🗞 Getting creative to build Africa’s future cities

African engineer Caroline loves solving problems to bring people water – and a smile!

Caroline grew up in Kenya, in east Africa. She wanted to be an engineer. People often asked her why – because not many girls at that time wanted to work at building things like roads and bridges.

But Caroline knew what she wanted. And now she says she loves her work because she is helping people – and they thank her with their smiles.

Caroline gives us a smile        © DR/EIB

Now, if you live in Europe or North America, or other parts of the world that we consider rich and “developed”, you might not think very much about the kind of things that Caroline builds in Africa. You might never have really thought about someone actually having to design them.

Can you think what it might be? You use this every day, several times, inside your home…

The flow of life

Well, it’s your water supply – the water that comes out of the taps for us to drink, to cook with and wash in. And the water we flush away in the toilet. Do you know how all that water works in your house? In your town?

If you always have water, you probably don’t give it much thought. But can you imagine what life would be like if you didn’t have it. How would you drink? Wash? What would happen in the toilet?

Those are problems for millions of people around the world, especially in Africa. There has been great progress in the last 20 years but still one person in three in the world doesn’t have really safe access to drinking water at home – and more than half don’t have proper toilets.

That means people get sick. And it’s why one of the Global Goals agreed by all the countries in the world to make the world fairer and healthier for all of us is to get everyone clean water and good toilets.

Global Goal No.6 is to bring everyone clean water

Growing population

Clean water comes into our homes – and dirty water leaves them – in big pipes that run under our streets. In cities in Europe, those pipes can be more than a hundred years old.

But in Africa, where the population is growing much faster (see our story on Africa’s people here) and people are much poorer, more and more people live in towns without all those pipes.

These people may need to walk a long way to fetch water in buckets. Climate change often means less rain – and a longer walk. And a toilet may just be a hole in the earth.

A boy in Uganda carrying water home from a well. Adam Jan Figel/Shutterstock

We’ll be thinking about what it means to help everyone have a good life as more and more of us live on planet Earth when we mark World Population Day next weekend (July 11).

And we can think about Caroline in Kenya who loves bringing solutions – and clean water! – to Africans living in these fast-growing new towns.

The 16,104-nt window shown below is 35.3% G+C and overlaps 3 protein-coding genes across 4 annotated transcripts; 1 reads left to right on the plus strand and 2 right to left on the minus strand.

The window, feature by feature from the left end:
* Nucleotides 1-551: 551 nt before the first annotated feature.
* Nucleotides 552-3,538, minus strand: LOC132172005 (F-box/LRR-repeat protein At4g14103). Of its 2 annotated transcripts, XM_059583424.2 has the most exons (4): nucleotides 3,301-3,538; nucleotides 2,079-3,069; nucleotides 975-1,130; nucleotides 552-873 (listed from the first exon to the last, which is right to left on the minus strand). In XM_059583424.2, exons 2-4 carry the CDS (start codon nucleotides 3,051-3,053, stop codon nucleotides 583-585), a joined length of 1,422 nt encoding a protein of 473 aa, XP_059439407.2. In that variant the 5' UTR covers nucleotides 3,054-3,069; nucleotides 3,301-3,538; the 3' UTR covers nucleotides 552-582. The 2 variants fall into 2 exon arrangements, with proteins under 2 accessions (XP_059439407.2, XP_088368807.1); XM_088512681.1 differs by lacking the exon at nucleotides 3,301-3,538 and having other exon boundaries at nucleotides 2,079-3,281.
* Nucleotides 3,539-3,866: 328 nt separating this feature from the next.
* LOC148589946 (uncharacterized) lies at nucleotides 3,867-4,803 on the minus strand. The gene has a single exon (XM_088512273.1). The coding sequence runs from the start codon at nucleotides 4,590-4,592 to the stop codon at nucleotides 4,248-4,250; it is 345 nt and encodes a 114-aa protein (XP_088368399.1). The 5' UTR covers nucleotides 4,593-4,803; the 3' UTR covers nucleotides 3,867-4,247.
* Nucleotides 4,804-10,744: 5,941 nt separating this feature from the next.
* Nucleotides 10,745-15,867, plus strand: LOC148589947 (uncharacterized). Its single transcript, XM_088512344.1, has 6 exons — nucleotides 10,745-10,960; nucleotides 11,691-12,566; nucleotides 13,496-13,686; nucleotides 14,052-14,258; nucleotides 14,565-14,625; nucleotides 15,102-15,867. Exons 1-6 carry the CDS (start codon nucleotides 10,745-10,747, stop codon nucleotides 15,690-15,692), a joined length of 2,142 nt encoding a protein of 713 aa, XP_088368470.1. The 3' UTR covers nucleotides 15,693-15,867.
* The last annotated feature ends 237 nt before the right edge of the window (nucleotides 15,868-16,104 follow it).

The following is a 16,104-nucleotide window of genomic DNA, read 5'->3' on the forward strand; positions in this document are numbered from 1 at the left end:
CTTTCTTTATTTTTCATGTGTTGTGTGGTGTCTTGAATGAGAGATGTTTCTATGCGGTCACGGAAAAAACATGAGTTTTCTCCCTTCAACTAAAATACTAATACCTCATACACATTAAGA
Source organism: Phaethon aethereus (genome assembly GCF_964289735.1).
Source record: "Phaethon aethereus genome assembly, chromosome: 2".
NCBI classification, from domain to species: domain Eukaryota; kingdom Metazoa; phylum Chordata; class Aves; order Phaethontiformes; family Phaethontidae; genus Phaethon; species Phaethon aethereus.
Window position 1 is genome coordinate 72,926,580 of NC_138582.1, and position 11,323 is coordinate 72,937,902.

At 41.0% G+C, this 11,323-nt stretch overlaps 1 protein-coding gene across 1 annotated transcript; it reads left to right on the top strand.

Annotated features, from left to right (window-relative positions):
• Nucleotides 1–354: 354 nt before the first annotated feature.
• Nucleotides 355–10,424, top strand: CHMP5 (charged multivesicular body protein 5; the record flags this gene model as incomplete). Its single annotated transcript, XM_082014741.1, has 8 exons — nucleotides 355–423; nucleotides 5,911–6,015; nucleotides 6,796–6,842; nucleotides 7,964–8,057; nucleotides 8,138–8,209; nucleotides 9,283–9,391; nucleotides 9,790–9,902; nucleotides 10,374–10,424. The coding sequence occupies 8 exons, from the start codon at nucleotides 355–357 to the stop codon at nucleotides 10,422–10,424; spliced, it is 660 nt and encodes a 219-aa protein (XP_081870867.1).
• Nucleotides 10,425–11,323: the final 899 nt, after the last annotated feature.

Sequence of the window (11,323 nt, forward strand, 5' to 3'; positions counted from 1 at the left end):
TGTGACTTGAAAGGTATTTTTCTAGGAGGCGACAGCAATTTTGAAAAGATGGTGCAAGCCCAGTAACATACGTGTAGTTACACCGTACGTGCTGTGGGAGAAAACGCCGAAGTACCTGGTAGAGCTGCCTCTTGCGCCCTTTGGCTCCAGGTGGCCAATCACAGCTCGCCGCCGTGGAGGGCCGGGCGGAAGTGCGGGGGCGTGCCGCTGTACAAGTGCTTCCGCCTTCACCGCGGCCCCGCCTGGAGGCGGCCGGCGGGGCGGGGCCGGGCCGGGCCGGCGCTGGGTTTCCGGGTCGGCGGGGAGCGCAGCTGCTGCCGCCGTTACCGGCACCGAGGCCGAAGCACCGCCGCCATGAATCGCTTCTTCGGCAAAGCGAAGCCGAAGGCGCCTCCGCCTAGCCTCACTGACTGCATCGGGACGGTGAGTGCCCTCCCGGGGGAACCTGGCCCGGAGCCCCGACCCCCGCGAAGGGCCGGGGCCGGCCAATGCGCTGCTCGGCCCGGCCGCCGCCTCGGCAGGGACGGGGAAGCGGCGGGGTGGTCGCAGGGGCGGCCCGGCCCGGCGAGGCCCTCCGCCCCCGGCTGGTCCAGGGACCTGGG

Winning at Lake Victoria

She’s particularly proud of a project she has taken part in to bring clean water to people living close to Africa’s biggest lake – Lake Victoria – which is shared among three countries – Kenya, Uganda and Tanzania.

Caroline is bringing clean water from the lake to about a million people who have no taps at home. She’s also building pipes – called sewers – to take away dirty water from toilets and to make sure it doesn’t dirty the lake – and the drinking water!

She has to find ways to get water uphill, to dig ditches for pipes across towns that are already crowded…

Creative thinking is required for civil engineers … just as much as for the most creative of professions

Caroline Ogutu, water engineer, EIB
Raising smiles

She works for the European Investment Bank (EIB). It is providing money from European countries to help Africans build basic things that they need so that they can work to make themselves better off.

See how water came to Mwanza, Lake Victoria

“I wanted to make a difference and bring some changes to my community,” Caroline wrote this month on the EIB’s website.

“I am more and more in love with my job, because I get to see the faces of people when they have running water—something they have not had since they were born. You become very fulfilled as a human being.”


People need clean water and good toilets to stay healthy. Poor towns in Africa are growing fast and don’t have piped water and sewers.


Get creative! There’s no one solution. Everywhere is different and smart engineers like Caroline find what works for local people.

Grown-ups’ follow-up

You can read Caroline Ogutu’s full essay on her career as a water engineer in Africa here on the website of the European Investment Bank.

Find out how the United Nations is working towards Global Goal No.6 by bringing water and sanitation to Africa.

Lake Victoria still has many problems, including blooms of an invasive weed that damages fishing. Deutsche Welle TV found farmers coming up with an inventive solution…

Alastair editor of WoW!

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